Don’t know about you, but when I first understood – truly understood – the profound meanings of Old Testament passages such as what we’ve just read in this Sunday’s first reading, I was spiritually knocked unconscious, lying flat out and motionless on the canvas of the boxing ring! Like Jacob’s mysterious and bruising wrestle with God, I had battled Him for decades and He won with that knock-out punch (cf. Gen 32:25-30)! But that was not it. I had to take the same pneumatic punch over and over again in that prolonged process of scriptural enlightenment! “Love does no harm to the neighbor” (Rom 13:10). Surely, I wish to do my readers no harm. But for those of you who are studying the Scripture seriously, I hope the Holy Spirit would also punch your lights out the way He did it to me!

Note 1: It is generally believed that Isaiah 24-27, 56-66 were written by Trito-Isaiah in about 515 BC. Trito-Isaiah could be a disciple or several disciples of the author of Isaiah 40-55. The Prophet Isaiah himself wrote Isaiah 1-23, 28-39 sometime in the 8th C.

The Shepherd and the King

  Jesus is no ordinary king. Like David, his Old Testament type, he is a Shepherd-King.

The theme of shepherd permeates the whole Bible. It also appears in this Sunday’s readings as the Church celebrates the feast of Christ the King to bring this liturgical year to a close. Why is the shepherd theme important? What are the underlying messages? Why uses it to celebrate Christ the King?

Shepherd is a popular biblical theme partly because the ancient Hebrews were a pastoral, seminomadic people. In Genesis, Abraham and Lot, his kinsman, had many flocks and herds. Eventually they had to go their separate ways in order to avoid internal conflicts (cf. Gen 13:5-9). Jacob spent many years tending his father-in-law’s flock in exchange for his consent to marry Rebecca (Gen 29:15ff). Moses also was a shepherd in Midian before leading Israel out of Egypt (Ex 3:1).

More significantly, the Bible uses the shepherd theme to reveal a very important message in God’s divine plan: The false shepherds of this world have led His people astray; God, the Good Shepherd who cares deeply about His sheep, will come among us to shepherd His people personally. This loving and trusting relationship between God and His people is beautifully portrayed in this Sunday’s psalm reading, which is traditionally attributed to David who was incidentally both a shepherd and a king:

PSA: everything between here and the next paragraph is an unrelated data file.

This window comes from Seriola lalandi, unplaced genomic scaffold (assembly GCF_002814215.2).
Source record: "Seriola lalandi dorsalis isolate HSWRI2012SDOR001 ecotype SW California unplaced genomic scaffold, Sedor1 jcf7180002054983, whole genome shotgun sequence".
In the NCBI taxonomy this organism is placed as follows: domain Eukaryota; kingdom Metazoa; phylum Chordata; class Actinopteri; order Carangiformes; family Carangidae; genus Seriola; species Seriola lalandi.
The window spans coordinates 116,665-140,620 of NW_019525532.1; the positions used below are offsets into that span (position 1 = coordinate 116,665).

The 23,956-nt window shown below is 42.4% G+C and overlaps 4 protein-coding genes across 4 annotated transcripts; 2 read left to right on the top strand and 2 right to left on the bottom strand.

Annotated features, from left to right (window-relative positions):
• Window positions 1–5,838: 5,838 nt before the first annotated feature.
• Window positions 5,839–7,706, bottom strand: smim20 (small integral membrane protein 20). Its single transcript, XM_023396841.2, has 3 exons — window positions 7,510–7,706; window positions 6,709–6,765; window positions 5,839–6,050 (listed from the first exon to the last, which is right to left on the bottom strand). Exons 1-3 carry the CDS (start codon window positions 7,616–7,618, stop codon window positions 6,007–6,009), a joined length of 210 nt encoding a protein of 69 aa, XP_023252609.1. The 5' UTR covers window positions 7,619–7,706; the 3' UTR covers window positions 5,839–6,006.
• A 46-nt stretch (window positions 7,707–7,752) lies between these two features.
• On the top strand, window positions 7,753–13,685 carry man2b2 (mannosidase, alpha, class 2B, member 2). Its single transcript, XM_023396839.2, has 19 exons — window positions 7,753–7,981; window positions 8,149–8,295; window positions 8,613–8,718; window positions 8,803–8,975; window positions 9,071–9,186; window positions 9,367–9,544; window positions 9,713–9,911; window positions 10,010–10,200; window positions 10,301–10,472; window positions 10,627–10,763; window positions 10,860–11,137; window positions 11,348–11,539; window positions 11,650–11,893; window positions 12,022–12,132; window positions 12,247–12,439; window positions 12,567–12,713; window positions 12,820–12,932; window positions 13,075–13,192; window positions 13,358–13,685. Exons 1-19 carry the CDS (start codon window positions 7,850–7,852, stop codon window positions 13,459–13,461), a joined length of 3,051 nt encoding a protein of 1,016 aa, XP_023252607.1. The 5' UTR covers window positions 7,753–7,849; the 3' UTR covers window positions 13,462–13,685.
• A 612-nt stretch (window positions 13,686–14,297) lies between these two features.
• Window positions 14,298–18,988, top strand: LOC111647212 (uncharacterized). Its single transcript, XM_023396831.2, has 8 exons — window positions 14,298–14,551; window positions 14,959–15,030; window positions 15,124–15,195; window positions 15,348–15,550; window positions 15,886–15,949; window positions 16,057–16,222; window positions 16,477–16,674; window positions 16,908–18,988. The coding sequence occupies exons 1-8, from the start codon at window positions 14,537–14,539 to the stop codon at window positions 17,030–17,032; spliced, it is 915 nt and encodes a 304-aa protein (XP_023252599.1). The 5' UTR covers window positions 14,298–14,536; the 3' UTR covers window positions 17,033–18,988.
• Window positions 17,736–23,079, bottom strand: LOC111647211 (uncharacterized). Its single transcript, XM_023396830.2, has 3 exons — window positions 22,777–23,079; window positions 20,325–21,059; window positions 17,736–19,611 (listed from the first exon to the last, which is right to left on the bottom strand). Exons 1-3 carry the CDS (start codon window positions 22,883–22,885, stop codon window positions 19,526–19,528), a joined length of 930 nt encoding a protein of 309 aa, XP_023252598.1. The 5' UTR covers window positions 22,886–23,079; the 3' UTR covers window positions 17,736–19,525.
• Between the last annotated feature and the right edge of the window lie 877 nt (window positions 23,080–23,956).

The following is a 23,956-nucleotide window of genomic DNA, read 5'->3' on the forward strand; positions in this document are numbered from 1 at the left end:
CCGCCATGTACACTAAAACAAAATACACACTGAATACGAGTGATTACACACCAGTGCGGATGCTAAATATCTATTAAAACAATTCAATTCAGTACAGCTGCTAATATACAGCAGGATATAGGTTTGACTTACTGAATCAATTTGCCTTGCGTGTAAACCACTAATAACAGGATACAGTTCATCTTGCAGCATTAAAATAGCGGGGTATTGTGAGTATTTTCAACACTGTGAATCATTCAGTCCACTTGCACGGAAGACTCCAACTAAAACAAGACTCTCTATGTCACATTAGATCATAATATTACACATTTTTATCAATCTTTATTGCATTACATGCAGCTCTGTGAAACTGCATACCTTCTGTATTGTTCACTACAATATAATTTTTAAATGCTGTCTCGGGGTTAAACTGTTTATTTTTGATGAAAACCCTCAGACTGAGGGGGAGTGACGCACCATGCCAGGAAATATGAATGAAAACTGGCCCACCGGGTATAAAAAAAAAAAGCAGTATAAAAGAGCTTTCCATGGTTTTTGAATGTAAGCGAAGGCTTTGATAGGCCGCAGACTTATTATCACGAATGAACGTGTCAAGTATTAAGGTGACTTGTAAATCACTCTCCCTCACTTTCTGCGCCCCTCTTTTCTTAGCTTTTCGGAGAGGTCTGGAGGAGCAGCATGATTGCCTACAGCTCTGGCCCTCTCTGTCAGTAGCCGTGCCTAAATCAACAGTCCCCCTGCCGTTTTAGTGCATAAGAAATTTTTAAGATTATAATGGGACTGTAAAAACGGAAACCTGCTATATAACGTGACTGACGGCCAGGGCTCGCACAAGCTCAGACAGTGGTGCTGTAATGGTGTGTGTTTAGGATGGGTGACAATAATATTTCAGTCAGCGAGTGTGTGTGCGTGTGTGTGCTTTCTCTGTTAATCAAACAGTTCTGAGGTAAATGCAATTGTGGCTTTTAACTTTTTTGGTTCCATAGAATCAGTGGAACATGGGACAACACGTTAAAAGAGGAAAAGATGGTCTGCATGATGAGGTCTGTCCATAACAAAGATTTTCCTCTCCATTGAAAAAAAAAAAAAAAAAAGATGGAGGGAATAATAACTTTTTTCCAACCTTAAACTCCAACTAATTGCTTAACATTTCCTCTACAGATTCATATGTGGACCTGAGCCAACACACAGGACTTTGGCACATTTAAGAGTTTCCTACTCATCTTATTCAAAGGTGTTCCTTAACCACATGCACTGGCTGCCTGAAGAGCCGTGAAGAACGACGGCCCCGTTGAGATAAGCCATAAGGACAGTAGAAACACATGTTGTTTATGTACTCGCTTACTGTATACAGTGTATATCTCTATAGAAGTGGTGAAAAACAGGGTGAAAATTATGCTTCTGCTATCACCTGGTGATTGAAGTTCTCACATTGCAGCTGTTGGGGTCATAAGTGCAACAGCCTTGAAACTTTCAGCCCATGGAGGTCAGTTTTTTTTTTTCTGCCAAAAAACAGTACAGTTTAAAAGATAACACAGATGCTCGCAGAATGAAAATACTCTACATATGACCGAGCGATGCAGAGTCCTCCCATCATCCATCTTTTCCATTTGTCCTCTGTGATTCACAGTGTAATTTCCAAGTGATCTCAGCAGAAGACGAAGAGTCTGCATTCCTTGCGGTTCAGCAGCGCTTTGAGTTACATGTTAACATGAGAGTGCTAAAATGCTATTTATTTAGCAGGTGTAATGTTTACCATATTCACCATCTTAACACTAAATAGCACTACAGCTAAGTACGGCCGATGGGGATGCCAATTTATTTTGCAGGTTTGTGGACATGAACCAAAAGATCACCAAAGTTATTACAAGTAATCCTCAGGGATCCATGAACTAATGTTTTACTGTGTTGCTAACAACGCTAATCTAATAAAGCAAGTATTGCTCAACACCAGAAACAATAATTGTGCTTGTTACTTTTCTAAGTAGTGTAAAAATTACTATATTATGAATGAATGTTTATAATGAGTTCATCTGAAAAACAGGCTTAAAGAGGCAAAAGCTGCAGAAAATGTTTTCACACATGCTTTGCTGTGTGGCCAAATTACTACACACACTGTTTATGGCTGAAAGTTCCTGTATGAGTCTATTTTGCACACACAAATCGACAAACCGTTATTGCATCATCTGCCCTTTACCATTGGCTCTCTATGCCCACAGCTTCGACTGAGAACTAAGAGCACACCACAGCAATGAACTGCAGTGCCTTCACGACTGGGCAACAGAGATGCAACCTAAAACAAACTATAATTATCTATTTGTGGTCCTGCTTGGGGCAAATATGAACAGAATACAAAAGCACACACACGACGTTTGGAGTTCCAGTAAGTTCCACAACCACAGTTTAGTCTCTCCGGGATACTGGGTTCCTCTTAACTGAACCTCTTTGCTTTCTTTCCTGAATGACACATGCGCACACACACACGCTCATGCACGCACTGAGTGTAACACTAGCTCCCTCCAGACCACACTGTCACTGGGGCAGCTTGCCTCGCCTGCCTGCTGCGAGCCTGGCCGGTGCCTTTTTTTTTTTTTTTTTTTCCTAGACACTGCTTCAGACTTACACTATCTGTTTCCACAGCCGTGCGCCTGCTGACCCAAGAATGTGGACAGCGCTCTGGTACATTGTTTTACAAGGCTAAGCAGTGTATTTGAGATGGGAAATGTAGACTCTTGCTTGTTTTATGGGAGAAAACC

The LORD is my shepherd; there is nothing I lack. In green pastures you let me graze; to safe waters you lead me; you restore my strength. You guide me along the right path for the sake of your name (Psalm 23:1-3).

In Old Testament time, God entrusted His people, Israel, to the care of the shepherds He appointed, i.e. the leaders of Israel, particularly the political and religious leaders in Jerusalem. Unfortunately, they failed terribly in discharging their sacred duties. Thus, God chastised them through prophet Ezekiel: “Woe to the shepherds of Israel who have been pasturing themselves!... You have fed off their milk, worn their wool, and slaughtered the fatlings, but the sheep you have not pastured” (Ez 34:2-3). He promises in the 1st reading, “I myself will look after and tend my sheep” (Ez 34:11).

Ever faithful and true to His word, God does return in the person of the incarnate Christ. In Jesus, God is indeed pasturing His sheep Himself. In New Testament time, “God’s sheep” can be understood as a reference to the New Israel – the Church instituted by Christ. 

On this Solemnity of Our Lord Jesus Christ, King of the Universe, it’s fitting that we use the theme of the Good Shepherd to celebrate Jesus’ kingship. Like a good shepherd, the King knows his people and cares for them (cf. John 10:13-14). However, he is no ordinary king. Like David, his Old Testament type (i.e. a biblical character that mysteriously prefigures and anticipates Christ), he is a Shepherd-King. He “lays down his life for the sheep” (John 10:11). 

As the Good Shepherd, Jesus epitomizes every attribute of a good king, not only does Christ the King protect his sheep, to the point of shedding his blood for them, he also shepherds them “with an iron rod” (Ps 2:9, Rev 12:5). In other words, he disciplines his sheep and holds them accountable for what they do. “The lost I will seek out, the strayed I will bring back, the injured I will bind up, the sick I will heal (but the sleek and the strong I will destroy), shepherding them rightly” (Ez 34:16). The Shepherd-King’s work is not finished just because of his Ascension to the Father. His shepherding work will conclude with the Last Judgement, in which “he will separate [his flock] one from another, as a shepherd separates the sheep from the goats” (Mt 25:32). When was the last time you fed the hungry, gave drink to the thirsty, welcomed a stranger, clothed the naked, cared for the ill, and visited those in prison (cf. Mt. 25: 35-36)? Let’s prepare ourselves well to meet the Shepherd-King while we can!